When a spouse passes, what you say matters
BY KAREN L. RANCOURT
According to the U.S. Census Bureau, 800,000 spouses are widowed each year. Although family members and friends may be well intentioned, widows/ers report that about 85% of what is said during their initial grief is not helpful.
What Is Said Is Often Not What Is Heard
For example, in the article, “What You Say To Someone Who’s Grieving Vs. What They Hear,” someone might say, “You need to try to move on.” The grieving widow/er hears: “You’ve been upset for too long.” That is, someone is suggesting there is a timeline for grieving and presumes to know what is should be. There are 15 different examples, all worth considering.
Helpful and Empathetic Statements
Rather, as suggested by the widow/ers I interviewed, it is better to use empathetic phrases such as:
• “I cannot imagine what you are feeling.”
• “I am here to listen, if you want to talk. Otherwise, I am here to be with you for as long as you would like me to keep you company.”
• “I just don’t know what to say, but I care, and I want you to know that.”
Caution is advised regarding religion-based comments. For example, one widow I interviewed found it soothing when people said to her, “Your loved one is in a better place.” Conversely, another widow became extremely upset with this same comment and says, “Don’t talk to me about my husband being in a better place. His place is here, he should be with me.”
Similar comments, for example, “God called your loved one home because he was needed in heaven,” or “God needed another angel,” are comforting to some, and upsetting to others.
The best strategy is to avoid initiating comments that have a religious basis to them unless you are confident they will be welcome.
Maintaining Control Vs. Surrendering It to Others
Another area addressed by those I interviewed pertains to letting others take over decisions vs. the widow/er wanting to maintain control. One widow was enormously relieved to have trusted family members, friends, and co-workers deal with all the logistics and details pertaining to her husband’s sudden death.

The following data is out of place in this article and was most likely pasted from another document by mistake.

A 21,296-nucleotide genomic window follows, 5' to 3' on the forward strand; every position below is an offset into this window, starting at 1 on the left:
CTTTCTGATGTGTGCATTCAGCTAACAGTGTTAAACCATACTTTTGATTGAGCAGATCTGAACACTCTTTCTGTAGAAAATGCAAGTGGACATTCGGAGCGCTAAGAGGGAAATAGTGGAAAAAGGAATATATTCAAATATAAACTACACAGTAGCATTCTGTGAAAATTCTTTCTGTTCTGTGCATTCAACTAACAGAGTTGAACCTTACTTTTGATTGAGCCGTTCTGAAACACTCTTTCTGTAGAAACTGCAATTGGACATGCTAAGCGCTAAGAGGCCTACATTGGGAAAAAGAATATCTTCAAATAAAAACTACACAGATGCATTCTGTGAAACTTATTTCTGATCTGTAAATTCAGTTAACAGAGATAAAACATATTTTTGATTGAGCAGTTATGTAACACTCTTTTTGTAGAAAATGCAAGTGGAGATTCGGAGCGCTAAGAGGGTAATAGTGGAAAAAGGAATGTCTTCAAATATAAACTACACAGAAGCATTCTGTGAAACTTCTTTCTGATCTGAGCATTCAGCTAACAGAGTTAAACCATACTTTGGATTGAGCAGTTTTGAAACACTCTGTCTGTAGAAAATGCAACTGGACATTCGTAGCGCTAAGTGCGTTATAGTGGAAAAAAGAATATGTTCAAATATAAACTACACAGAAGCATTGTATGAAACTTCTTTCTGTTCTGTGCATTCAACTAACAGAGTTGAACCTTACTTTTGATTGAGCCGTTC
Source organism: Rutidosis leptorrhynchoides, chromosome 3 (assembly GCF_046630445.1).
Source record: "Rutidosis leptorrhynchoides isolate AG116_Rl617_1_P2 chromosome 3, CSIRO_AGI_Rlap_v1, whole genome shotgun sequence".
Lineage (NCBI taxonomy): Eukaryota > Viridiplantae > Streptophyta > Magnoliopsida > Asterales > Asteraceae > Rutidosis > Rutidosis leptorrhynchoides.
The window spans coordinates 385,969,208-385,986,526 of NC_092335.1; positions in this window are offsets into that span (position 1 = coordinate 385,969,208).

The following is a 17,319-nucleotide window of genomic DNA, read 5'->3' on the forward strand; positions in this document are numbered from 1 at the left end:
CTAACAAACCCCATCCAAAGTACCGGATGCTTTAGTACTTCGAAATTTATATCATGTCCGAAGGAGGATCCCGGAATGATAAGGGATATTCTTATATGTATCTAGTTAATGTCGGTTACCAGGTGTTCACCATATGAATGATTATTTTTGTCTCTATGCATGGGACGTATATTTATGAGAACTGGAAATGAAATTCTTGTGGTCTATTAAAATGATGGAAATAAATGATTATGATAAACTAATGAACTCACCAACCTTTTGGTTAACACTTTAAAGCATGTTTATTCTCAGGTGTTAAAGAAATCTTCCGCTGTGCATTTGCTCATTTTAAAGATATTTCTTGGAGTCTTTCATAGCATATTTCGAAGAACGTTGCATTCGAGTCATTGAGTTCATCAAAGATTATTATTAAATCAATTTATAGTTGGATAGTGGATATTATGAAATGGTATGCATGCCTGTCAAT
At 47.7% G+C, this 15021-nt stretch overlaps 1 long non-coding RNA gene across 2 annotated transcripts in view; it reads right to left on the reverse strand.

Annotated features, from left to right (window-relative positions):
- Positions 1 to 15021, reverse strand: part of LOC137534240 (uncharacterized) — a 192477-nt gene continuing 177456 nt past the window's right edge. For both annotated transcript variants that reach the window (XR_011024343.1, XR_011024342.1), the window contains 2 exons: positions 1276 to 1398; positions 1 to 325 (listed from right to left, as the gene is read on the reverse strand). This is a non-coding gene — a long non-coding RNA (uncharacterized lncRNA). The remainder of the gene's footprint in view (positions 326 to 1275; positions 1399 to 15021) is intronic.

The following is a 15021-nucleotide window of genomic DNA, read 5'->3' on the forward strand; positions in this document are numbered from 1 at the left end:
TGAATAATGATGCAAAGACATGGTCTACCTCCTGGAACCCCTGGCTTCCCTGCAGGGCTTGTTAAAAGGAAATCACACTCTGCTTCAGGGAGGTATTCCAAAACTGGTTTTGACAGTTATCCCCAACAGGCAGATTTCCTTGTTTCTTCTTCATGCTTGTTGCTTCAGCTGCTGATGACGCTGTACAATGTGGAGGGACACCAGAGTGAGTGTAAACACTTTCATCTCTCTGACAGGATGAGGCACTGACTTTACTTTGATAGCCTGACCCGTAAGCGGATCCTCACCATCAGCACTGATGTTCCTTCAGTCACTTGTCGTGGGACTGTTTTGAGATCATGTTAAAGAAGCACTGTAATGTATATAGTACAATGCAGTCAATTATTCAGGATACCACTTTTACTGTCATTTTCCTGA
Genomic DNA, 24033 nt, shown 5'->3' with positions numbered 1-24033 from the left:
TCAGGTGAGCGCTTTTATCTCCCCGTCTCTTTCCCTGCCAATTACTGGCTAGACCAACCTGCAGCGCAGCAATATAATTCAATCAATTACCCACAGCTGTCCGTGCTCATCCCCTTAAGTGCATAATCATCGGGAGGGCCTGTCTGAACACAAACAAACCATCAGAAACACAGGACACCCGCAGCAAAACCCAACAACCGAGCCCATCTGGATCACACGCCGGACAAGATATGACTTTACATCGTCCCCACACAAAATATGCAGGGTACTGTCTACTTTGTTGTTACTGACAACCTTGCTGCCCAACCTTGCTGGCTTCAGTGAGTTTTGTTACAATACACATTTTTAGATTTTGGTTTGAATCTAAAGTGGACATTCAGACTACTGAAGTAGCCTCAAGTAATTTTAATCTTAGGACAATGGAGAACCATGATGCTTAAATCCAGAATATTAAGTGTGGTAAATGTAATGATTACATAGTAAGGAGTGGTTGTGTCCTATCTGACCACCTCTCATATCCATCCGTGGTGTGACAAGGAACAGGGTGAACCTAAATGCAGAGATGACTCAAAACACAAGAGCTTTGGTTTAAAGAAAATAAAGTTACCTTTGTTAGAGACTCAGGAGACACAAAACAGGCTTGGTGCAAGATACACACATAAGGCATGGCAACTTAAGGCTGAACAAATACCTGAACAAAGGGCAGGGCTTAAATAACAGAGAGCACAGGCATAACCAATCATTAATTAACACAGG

However, a widower said he resented others presuming he wanted them to take over; he said he had to get a bit aggressive with certain friends and family members who kept trying to make decisions for him. In these situations a friend or family member can say: “Someone needs to discuss some details with the funeral director. Would you like me to take care of that, or did you want to be involved?”
The widow/ers agreed that non-pressure invitations were most helpful, for example, to receive an email or call saying, “I am going to the grocery store today. Can I pick up anything for you, or would you like to come with me?” Another example: “We are having some friends over on Saturday for a casual dinner. No need to RSVP; just come, if you can join us.”
It is hoped these suggestions help family and friends to provide grieving widows/ers non-judgmental, heartfelt, and helpful support.
About the Author
Karen L. Rancourt, Ph.D., writes an advice column for parents and grandparents at Mommybites.com and is the author of Ask Dr. Gramma Karen, Volume II: Savvy Advice to Help Soothe Parent-Grandparent Conflicts.